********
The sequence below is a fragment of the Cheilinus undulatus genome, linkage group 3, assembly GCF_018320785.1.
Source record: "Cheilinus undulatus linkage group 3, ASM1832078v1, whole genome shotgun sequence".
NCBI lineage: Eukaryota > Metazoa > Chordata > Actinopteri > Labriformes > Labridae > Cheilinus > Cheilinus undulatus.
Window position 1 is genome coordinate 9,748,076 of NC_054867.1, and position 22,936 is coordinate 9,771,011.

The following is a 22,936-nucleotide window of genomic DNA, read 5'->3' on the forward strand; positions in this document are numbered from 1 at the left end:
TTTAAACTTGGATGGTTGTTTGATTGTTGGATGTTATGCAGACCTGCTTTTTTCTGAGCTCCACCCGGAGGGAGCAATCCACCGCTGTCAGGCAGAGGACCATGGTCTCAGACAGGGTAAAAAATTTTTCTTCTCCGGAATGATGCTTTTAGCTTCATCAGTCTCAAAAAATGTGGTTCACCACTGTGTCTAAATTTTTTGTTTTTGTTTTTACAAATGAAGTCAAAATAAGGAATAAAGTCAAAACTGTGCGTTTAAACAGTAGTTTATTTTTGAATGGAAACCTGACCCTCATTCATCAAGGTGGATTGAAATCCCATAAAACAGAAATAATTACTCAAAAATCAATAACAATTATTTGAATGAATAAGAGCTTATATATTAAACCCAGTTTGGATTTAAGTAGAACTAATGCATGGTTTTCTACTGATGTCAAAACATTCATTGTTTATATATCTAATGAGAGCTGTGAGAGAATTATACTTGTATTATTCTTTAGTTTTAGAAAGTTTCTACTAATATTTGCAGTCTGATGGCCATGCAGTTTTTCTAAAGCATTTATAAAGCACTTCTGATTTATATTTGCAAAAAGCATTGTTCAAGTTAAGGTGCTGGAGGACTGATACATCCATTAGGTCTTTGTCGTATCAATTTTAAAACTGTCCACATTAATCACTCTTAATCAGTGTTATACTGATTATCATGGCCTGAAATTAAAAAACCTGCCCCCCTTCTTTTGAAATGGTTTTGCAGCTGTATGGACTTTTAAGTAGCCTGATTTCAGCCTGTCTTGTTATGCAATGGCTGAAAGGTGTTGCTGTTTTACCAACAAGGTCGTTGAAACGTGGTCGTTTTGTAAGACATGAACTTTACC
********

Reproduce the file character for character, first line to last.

The sequence below is a fragment of the Cheilinus undulatus genome, linkage group 3, assembly GCF_018320785.1.
Source record: "Cheilinus undulatus linkage group 3, ASM1832078v1, whole genome shotgun sequence".
NCBI lineage: Eukaryota > Metazoa > Chordata > Actinopteri > Labriformes > Labridae > Cheilinus > Cheilinus undulatus.
Window position 1 is genome coordinate 9,748,076 of NC_054867.1, and position 22,936 is coordinate 9,771,011.

The following is a 22,936-nucleotide window of genomic DNA, read 5'->3' on the forward strand; positions in this document are numbered from 1 at the left end:
TTTAAACTTGGATGGTTGTTTGATTGTTGGATGTTATGCAGACCTGCTTTTTTCTGAGCTCCACCCGGAGGGAGCAATCCACCGCTGTCAGGCAGAGGACCATGGTCTCAGACAGGGTAAAAAATTTTTCTTCTCCGGAATGATGCTTTTAGCTTCATCAGTCTCAAAAAATGTGGTTCACCACTGTGTCTAAATTTTTTGTTTTTGTTTTTACAAATGAAGTCAAAATAAGGAATAAAGTCAAAACTGTGCGTTTAAACAGTAGTTTATTTTTGAATGGAAACCTGACCCTCATTCATCAAGGTGGATTGAAATCCCATAAAACAGAAATAATTACTCAAAAATCAATAACAATTATTTGAATGAATAAGAGCTTATATATTAAACCCAGTTTGGATTTAAGTAGAACTAATGCATGGTTTTCTACTGATGTCAAAACATTCATTGTTTATATATCTAATGAGAGCTGTGAGAGAATTATACTTGTATTATTCTTTAGTTTTAGAAAGTTTCTACTAATATTTGCAGTCTGATGGCCATGCAGTTTTTCTAAAGCATTTATAAAGCACTTCTGATTTATATTTGCAAAAAGCATTGTTCAAGTTAAGGTGCTGGAGGACTGATACATCCATTAGGTCTTTGTCGTATCAATTTTAAAACTGTCCACATTAATCACTCTTAATCAGTGTTATACTGATTATCATGGCCTGAAATTAAAAAACCTGCCCCCCTTCTTTTGAAATGGTTTTGCAGCTGTATGGACTTTTAAGTAGCCTGATTTCAGCCTGTCTTGTTATGCAATGGCTGAAAGGTGTTGCTGTTTTACCAACAAGGTCGTTGAAACGTGGTCGTTTTGTAAGACATGAACTTTACC